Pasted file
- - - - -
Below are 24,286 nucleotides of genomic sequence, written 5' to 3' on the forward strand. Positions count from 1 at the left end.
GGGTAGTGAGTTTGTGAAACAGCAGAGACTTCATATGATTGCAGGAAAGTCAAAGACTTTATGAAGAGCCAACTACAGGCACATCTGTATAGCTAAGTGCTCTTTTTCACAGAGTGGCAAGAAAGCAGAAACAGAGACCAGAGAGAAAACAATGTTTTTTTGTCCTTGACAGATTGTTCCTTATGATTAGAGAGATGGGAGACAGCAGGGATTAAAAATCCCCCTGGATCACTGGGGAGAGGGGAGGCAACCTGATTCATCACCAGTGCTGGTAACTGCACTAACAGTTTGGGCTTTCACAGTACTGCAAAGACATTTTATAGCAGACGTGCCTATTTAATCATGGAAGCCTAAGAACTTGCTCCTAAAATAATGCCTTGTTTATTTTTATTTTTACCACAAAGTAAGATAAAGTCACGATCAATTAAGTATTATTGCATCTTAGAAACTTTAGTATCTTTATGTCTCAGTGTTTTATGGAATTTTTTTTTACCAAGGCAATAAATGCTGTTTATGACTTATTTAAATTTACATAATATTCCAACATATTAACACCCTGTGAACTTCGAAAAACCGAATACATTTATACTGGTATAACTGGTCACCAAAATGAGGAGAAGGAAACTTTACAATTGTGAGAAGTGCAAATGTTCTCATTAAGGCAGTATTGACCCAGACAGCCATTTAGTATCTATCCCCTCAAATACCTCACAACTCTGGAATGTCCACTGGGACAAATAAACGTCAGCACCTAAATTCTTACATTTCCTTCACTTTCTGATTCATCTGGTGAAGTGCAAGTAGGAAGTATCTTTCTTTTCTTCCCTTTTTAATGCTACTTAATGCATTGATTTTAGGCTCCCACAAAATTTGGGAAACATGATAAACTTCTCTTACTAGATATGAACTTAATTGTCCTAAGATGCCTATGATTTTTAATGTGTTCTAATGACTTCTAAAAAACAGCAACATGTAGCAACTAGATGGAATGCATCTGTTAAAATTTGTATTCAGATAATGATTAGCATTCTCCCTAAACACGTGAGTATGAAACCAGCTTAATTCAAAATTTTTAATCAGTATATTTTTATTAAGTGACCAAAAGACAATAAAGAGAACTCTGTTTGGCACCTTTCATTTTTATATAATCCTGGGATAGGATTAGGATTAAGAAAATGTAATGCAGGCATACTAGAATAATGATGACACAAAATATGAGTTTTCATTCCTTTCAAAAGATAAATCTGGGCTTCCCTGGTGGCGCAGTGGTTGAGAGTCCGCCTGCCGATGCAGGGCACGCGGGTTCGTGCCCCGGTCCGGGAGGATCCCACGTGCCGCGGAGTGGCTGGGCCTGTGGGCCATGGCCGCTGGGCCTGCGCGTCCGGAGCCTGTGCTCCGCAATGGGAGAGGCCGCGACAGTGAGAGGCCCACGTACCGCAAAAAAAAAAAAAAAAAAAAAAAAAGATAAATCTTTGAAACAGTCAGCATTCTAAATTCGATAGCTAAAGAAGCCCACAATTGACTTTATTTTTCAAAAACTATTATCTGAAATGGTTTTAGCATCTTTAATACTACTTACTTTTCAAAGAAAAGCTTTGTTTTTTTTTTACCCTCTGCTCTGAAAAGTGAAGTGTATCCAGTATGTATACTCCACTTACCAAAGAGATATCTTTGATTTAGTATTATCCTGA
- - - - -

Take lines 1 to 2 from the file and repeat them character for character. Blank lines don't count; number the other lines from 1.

Below are 24,286 nucleotides of genomic sequence, written 5' to 3' on the forward strand. Positions count from 1 at the left end.
GGGTAGTGAGTTTGTGAAACAGCAGAGACTTCATATGATTGCAGGAAAGTCAAAGACTTTATGAAGAGCCAACTACAGGCACATCTGTATAGCTAAGTGCTCTTTTTCACAGAGTGGCAAGAAAGCAGAAACAGAGACCAGAGAGAAAACAATGTTTTTTTGTCCTTGACAGATTGTTCCTTATGATTAGAGAGATGGGAGACAGCAGGGATTAAAAATCCCCCTGGATCACTGGGGAGAGGGGAGGCAACCTGATTCATCACCAGTGCTGGTAACTGCACTAACAGTTTGGGCTTTCACAGTACTGCAAAGACATTTTATAGCAGACGTGCCTATTTAATCATGGAAGCCTAAGAACTTGCTCCTAAAATAATGCCTTGTTTATTTTTATTTTTACCACAAAGTAAGATAAAGTCACGATCAATTAAGTATTATTGCATCTTAGAAACTTTAGTATCTTTATGTCTCAGTGTTTTATGGAATTTTTTTTTACCAAGGCAATAAATGCTGTTTATGACTTATTTAAATTTACATAATATTCCAACATATTAACACCCTGTGAACTTCGAAAAACCGAATACATTTATACTGGTATAACTGGTCACCAAAATGAGGAGAAGGAAACTTTACAATTGTGAGAAGTGCAAATGTTCTCATTAAGGCAGTATTGACCCAGACAGCCATTTAGTATCTATCCCCTCAAATACCTCACAACTCTGGAATGTCCACTGGGACAAATAAACGTCAGCACCTAAATTCTTACATTTCCTTCACTTTCTGATTCATCTGGTGAAGTGCAAGTAGGAAGTATCTTTCTTTTCTTCCCTTTTTAATGCTACTTAATGCATTGATTTTAGGCTCCCACAAAATTTGGGAAACATGATAAACTTCTCTTACTAGATATGAACTTAATTGTCCTAAGATGCCTATGATTTTTAATGTGTTCTAATGACTTCTAAAAAACAGCAACATGTAGCAACTAGATGGAATGCATCTGTTAAAATTTGTATTCAGATAATGATTAGCATTCTCCCTAAACACGTGAGTATGAAACCAGCTTAATTCAAAATTTTTAATCAGTATATTTTTATTAAGTGACCAAAAGACAATAAAGAGAACTCTGTTTGGCACCTTTCATTTTTATATAATCCTGGGATAGGATTAGGATTAAGAAAATGTAATGCAGGCATACTAGAATAATGATGACACAAAATATGAGTTTTCATTCCTTTCAAAAGATAAATCTGGGCTTCCCTGGTGGCGCAGTGGTTGAGAGTCCGCCTGCCGATGCAGGGCACGCGGGTTCGTGCCCCGGTCCGGGAGGATCCCACGTGCCGCGGAGTGGCTGGGCCTGTGGGCCATGGCCGCTGGGCCTGCGCGTCCGGAGCCTGTGCTCCGCAATGGGAGAGGCCGCGACAGTGAGAGGCCCACGTACCGCAAAAAAAAAAAAAAAAAAAAAAAAAGATAAATCTTTGAAACAGTCAGCATTCTAAATTCGATAGCTAAAGAAGCCCACAATTGACTTTATTTTTCAAAAACTATTATCTGAAATGGTTTTAGCATCTTTAATACTACTTACTTTTCAAAGAAAAGCTTTGTTTTTTTTTTACCCTCTGCTCTGAAAAGTGAAGTGTATCCAGTATGTATACTCCACTTACCAAAGAGATATCTTTGATTTAGTATTATCCTGA